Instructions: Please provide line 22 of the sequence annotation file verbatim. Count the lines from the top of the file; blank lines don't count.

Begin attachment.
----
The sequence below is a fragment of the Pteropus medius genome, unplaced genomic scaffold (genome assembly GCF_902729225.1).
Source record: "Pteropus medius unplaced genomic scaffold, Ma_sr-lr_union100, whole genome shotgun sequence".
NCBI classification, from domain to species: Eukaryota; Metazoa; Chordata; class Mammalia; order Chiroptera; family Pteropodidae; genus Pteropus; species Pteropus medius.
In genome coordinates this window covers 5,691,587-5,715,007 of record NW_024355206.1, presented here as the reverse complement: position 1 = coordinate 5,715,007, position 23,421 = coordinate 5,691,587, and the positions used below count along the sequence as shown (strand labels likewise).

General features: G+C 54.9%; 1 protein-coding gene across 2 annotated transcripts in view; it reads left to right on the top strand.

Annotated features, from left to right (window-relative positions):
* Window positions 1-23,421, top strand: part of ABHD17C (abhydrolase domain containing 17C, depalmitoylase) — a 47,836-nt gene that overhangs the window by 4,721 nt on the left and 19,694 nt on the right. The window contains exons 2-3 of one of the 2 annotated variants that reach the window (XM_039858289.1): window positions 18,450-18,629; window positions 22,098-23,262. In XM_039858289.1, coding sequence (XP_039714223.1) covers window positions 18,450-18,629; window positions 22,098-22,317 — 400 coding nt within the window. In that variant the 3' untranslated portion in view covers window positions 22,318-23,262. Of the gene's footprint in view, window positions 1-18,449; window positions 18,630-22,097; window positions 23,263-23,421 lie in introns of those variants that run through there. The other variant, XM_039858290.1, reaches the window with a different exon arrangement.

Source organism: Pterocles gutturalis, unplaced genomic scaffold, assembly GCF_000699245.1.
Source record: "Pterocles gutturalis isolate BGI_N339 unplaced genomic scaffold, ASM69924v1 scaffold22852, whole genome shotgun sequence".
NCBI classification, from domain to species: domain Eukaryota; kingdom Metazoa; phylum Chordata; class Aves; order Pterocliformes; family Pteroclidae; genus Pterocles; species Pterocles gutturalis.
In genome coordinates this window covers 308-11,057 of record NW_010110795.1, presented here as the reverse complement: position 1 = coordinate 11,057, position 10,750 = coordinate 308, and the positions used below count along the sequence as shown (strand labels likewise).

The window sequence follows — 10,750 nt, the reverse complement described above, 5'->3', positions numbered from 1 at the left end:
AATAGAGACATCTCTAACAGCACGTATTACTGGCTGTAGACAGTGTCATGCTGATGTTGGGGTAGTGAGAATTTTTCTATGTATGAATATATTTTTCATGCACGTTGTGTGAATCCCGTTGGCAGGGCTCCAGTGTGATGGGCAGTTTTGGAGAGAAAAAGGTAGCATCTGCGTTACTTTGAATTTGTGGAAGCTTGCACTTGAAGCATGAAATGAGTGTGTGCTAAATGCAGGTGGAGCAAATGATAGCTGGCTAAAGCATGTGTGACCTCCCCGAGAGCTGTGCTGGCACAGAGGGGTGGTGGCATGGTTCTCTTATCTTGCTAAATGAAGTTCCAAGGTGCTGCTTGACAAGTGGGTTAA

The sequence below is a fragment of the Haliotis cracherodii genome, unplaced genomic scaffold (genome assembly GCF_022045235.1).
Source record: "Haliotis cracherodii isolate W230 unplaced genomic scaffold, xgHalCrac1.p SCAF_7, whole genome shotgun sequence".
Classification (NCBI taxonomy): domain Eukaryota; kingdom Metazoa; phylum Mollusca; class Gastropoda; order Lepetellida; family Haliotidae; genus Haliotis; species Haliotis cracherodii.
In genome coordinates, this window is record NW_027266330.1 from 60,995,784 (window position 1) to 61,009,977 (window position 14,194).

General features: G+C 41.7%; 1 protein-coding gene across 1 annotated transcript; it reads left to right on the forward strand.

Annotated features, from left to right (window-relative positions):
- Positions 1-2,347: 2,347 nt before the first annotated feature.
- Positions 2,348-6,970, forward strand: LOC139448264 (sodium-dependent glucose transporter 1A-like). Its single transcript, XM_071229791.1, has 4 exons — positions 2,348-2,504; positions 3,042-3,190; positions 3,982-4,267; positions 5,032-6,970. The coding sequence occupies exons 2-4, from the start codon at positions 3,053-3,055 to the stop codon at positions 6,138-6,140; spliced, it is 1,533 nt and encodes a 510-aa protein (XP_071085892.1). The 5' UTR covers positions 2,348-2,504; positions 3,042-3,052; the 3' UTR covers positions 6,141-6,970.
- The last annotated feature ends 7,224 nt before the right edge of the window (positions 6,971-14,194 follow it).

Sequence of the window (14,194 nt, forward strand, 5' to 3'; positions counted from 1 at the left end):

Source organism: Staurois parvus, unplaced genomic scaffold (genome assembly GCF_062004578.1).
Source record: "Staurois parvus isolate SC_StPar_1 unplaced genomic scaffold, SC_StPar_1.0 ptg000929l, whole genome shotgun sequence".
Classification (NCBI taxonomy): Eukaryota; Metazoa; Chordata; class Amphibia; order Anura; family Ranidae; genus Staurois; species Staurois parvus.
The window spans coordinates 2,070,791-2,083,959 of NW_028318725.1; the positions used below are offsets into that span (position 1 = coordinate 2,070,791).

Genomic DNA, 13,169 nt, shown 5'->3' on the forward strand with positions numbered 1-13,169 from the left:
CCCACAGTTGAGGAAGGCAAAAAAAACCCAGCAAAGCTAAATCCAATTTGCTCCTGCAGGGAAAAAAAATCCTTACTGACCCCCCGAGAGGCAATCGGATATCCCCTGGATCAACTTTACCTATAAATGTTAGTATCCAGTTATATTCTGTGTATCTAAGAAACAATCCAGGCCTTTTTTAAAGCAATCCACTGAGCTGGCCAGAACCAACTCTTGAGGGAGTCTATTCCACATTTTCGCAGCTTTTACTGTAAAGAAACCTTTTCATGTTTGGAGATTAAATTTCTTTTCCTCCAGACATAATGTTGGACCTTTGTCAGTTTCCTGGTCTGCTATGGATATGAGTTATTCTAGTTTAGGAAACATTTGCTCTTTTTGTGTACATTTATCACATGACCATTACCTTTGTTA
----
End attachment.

- The last annotated feature ends 7,224 nt before the right edge of the window (positions 6,971-14,194 follow it).